We’ve discussed the charts of Pakistan and the Independence of India. It makes sense to look at the chart for the accession of Kashmir, cause for the single greatest conflict between the two countries, both of which are nuclear power. It has been generally regarded that the onset of a nuclear war is most likely between these two countries. Once a single nation stretching to Iran and Afghanistan, the two neighbours have seen virtually endless sectarian aggression
At the centre of the crisis was Mararaja Hari Singh, “one of the renowned rulers of British India as well as the Indian Union as king of the geographically largest and strategically most important empire of Jammu & Kashmir. He gained acclamation for being the last ruling king of Independent India since he continued to rule the state till November 5, 1952 while all other rulers of princely states had seized to be kings by 1948” (JP Singh. Sept. 22, 2010, Chandigarh, India Tribune)
The ten week period between Independence and Partition and the Pakistani aggression has been referred to as the interregnum. On the 25 October 1947 the Maharaj of Kashmir declared accession to India. He was Hindu in a Muslim majority region. The British had made arrangements for dozens of Princely states to be virtually autonomous , mostly in exchange for trade.
This isn’t discussed much, but the British had a tiny armed presence in India which would soon have been overwhelmed without these kinds of agreements. The Maharajahs were mostly very happy with the arrangements and expected that they would remain as independent states after partition. The new Indian government would have nothing of it.
Kashmir had no sense of urgency and failed to respond to all initial calls for a decision; Kashmir could be part of India or Pakistan. This is the chart for the time the Maharaja declared accession. It was in effect made in a state of panic. Pakistan was invading and he was willing to accede Kashmir to India in exchange for protection.
It is therefore difficult to see this event as a birth of any kind, but rather a necessary surrender of sovereignty. In somewhat the same way as the Independence chart for India it is an act of dissolution in reaction to violence from the new state of Pakistan.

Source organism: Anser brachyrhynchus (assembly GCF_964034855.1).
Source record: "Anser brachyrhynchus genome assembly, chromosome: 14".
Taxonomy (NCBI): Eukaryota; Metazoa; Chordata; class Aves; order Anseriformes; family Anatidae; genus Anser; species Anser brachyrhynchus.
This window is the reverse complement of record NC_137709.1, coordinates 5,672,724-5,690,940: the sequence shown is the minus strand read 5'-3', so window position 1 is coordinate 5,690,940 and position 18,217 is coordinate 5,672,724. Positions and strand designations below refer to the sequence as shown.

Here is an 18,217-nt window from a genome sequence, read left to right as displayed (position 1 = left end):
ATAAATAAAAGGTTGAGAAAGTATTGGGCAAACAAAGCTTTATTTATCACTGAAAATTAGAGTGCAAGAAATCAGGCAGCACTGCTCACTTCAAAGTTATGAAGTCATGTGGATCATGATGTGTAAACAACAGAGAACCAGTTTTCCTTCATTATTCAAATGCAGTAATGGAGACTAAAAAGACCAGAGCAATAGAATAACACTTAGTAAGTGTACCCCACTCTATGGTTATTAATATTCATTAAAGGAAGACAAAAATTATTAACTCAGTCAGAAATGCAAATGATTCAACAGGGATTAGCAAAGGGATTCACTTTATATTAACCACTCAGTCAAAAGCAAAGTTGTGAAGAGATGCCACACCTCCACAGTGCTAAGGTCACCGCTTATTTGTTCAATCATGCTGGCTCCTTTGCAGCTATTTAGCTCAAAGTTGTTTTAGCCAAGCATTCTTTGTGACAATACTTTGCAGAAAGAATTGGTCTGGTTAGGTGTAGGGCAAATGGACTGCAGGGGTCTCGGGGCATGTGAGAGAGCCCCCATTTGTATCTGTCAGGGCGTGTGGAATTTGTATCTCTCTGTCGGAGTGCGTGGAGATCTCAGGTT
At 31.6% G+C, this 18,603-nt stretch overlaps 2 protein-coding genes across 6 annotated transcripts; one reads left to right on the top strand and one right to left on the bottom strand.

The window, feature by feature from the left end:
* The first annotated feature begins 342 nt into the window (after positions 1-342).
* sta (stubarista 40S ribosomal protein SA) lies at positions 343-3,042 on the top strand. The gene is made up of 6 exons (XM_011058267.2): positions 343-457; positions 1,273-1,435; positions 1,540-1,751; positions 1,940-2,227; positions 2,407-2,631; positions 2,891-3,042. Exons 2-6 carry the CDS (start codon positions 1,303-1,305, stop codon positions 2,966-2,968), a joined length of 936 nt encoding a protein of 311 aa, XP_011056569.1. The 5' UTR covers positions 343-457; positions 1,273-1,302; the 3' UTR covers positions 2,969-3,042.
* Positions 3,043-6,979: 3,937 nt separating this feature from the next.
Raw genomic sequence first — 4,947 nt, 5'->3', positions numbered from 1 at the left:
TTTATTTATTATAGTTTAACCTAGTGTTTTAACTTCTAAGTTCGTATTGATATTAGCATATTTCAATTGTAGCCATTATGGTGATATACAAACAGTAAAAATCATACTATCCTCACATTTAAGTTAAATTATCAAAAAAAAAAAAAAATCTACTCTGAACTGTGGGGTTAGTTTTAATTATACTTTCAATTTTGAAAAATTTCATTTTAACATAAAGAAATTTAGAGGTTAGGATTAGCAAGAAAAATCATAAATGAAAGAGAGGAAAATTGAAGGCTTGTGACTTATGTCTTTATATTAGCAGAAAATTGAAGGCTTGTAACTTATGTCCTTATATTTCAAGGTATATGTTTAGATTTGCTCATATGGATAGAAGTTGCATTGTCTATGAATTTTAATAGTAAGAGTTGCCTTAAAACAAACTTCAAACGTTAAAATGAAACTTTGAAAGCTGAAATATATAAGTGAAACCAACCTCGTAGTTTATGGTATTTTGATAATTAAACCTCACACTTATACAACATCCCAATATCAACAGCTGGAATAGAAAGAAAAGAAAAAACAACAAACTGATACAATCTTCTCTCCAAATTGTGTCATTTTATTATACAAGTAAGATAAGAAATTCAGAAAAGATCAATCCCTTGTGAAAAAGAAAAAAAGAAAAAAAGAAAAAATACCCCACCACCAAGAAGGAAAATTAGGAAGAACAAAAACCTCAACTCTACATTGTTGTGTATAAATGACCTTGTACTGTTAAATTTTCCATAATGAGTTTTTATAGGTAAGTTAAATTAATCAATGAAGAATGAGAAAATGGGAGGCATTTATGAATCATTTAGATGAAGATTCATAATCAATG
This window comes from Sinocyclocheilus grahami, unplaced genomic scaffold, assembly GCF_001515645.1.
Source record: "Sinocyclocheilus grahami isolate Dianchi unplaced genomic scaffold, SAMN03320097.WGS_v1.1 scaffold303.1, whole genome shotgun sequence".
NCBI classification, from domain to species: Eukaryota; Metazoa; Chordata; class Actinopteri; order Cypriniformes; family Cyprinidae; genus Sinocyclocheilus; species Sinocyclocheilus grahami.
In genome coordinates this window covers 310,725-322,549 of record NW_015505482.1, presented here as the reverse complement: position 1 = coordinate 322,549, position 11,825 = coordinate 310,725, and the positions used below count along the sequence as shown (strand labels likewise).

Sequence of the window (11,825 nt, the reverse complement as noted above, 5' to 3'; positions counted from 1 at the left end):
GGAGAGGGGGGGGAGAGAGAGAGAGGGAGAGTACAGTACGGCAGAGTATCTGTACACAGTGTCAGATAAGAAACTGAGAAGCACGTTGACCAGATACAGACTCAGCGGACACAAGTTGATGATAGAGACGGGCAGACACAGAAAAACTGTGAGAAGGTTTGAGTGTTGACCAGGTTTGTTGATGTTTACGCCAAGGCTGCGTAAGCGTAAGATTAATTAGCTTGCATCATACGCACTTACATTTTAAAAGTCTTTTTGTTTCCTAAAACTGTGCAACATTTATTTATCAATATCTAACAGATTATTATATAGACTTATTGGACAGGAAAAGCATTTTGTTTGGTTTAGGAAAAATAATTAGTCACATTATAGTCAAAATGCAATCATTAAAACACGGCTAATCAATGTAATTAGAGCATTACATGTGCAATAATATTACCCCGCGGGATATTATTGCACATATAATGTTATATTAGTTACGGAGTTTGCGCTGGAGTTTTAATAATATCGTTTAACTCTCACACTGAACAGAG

However Nehru, as starry eyed and incompetent as ever, elected to make the conflict a world issue by effectively turning it over to the UN. If he had been more decisive, the story of Kashmir might have been different.
It’s a tight contest for Lord / Lady of the Geniture, but at the end of the day I will take an unafflicted luminary over a Twelfth House Jupiter in this case, even if the Moon is not in sect. The Day and Hour Belong to Saturn and Mars in both the Almuten and the Killing Planet.
We are immediately drawn to the string of Scorpio planets with Ketu and Mercury, all on the Midheaven and in the Eleventh House. Both malefics are in the House of Death: Saturn disposits the Ascendant in Capricorn. Sun and Mars are in Mutual Reception, with the latter dispositing everything in the Eleventh House. It’s very difficult not to see the assistance from the Eleventh House as overwhelmingly military, but it fails to give much comfort with the two malefics working together in such a violent manner. To top it off, Algol is conjunct (and parallel) the North Node
Jupiter in Sagittarius is in the Exaltation of the South Node, but the effects are ameliorated due to house placement. Jupiter can only expand the trials and misfortunes otherwise indicated.
The South Node is in Scorpio. Jupiter does however oppose the Part of Fortune on the Twelfth / Sixth House Axis. The PoF is disposited by Gemini which takes us back to Mercury in Scorpio. The Eleventh House is shadowed by the Planetary Parts of Mars and Saturn
The Moon in Pisces is applying to a Martial Venus. As we have already noted, Venus is the significator of Islam, so I see her as an emissary of Peace, particularly since she is the Lady of the Geniture – rather like a diplomat.
However, she also disposits the Seventh House of partnership and open enemies. The Moon in Mundane usually refers to the people, and with the Part of Forth in the Sixth, this makes an even stronger case. It is, after all, the people who will ultimately make the difference between war and peace in Kashmir, as long as it remains majority Muslim it is exceedingly difficult to see how peace can become a reality for this very troubled and strategically significant region. It also suggested a country that would be exceedingly difficult to govern in any way